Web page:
And the Binder ones? They have magical powers only because they bind a Spirit into their body, and fuse it with their soul. And theres the possibillity that it could go out of control, consume them and start going "DESTROY" on everything nearby. Even the angel one.
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  28. - Top - End - #208
    Ogre in the Playground
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    Default Re: World-Building Turn-Offs

    as far as i know in the cannon of avatar one blood bender (now dead) has that ability and all the people so afflicted were cured anyways.

    so a hypothetical threat vrs the murder of a thousands or millions

    hes evil no question.

  29. - Top - End - #209
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    Default Re: World-Building Turn-Offs

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    We say he's evil, simply because we're onlookers. To him, the evil here is condemning a firebender to an infinite torture. Even just one person condemned to that is an evil infinitely greater than the genocide he will commit.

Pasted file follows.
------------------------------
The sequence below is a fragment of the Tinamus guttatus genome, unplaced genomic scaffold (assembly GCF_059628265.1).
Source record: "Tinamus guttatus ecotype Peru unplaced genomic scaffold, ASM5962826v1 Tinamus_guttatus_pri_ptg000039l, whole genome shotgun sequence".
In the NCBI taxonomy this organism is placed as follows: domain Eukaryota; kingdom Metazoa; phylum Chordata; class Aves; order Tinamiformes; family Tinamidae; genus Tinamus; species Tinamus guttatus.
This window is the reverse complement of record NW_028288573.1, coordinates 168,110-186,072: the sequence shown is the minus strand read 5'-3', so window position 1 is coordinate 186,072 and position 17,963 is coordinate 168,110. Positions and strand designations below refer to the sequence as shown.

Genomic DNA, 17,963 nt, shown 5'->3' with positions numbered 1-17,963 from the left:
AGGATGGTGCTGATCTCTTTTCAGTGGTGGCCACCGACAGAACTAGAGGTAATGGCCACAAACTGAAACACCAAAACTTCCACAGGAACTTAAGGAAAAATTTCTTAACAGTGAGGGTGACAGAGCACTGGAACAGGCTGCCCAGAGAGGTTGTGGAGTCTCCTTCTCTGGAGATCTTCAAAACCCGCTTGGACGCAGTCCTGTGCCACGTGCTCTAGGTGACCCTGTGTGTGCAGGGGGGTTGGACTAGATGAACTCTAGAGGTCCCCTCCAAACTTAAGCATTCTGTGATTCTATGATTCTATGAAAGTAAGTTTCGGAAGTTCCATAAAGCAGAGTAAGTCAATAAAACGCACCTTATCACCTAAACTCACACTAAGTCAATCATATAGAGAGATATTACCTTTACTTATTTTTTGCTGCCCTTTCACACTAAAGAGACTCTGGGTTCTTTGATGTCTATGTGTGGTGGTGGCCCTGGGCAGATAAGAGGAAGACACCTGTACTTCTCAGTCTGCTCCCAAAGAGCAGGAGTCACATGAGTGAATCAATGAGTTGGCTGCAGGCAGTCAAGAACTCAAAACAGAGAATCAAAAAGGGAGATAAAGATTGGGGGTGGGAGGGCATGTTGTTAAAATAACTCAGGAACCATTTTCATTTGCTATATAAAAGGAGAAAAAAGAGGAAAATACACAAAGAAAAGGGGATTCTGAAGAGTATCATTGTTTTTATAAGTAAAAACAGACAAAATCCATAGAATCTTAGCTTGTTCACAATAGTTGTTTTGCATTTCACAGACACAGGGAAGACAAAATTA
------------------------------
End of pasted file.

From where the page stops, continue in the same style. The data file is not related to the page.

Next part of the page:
From his point of view, genocide is the right thing to do because just the threat of such an evil is too great to allow to exist.
    Last edited by Sgt. Cookie; 2012-11-08 at 08:33 AM.
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  30. - Top - End - #210
    Ogre in the Playground
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    Jun 2009

    Default Re: World-Building Turn-Offs

    Honestly i find this premise fairly stupid. But taking it at face value i don't believe relative morality applies here, were talking about mass genocide to prevent something that will probably never happen and can be reversed even if it does.

    By that logic killing every literate person on the planet is a good act becuase one might start a nuclear war destroying the whole planet and becuase that is an inffintly worse the very threat of it happening justifies the act even though it's incredibly unlikely and virtualy 100% of the pepole killed have nothing to do with the threat.

    on a related not this has nothing to do with the thread topic so im done with it.
    Last edited by awa; 2012-11-08 at 10:44 AM.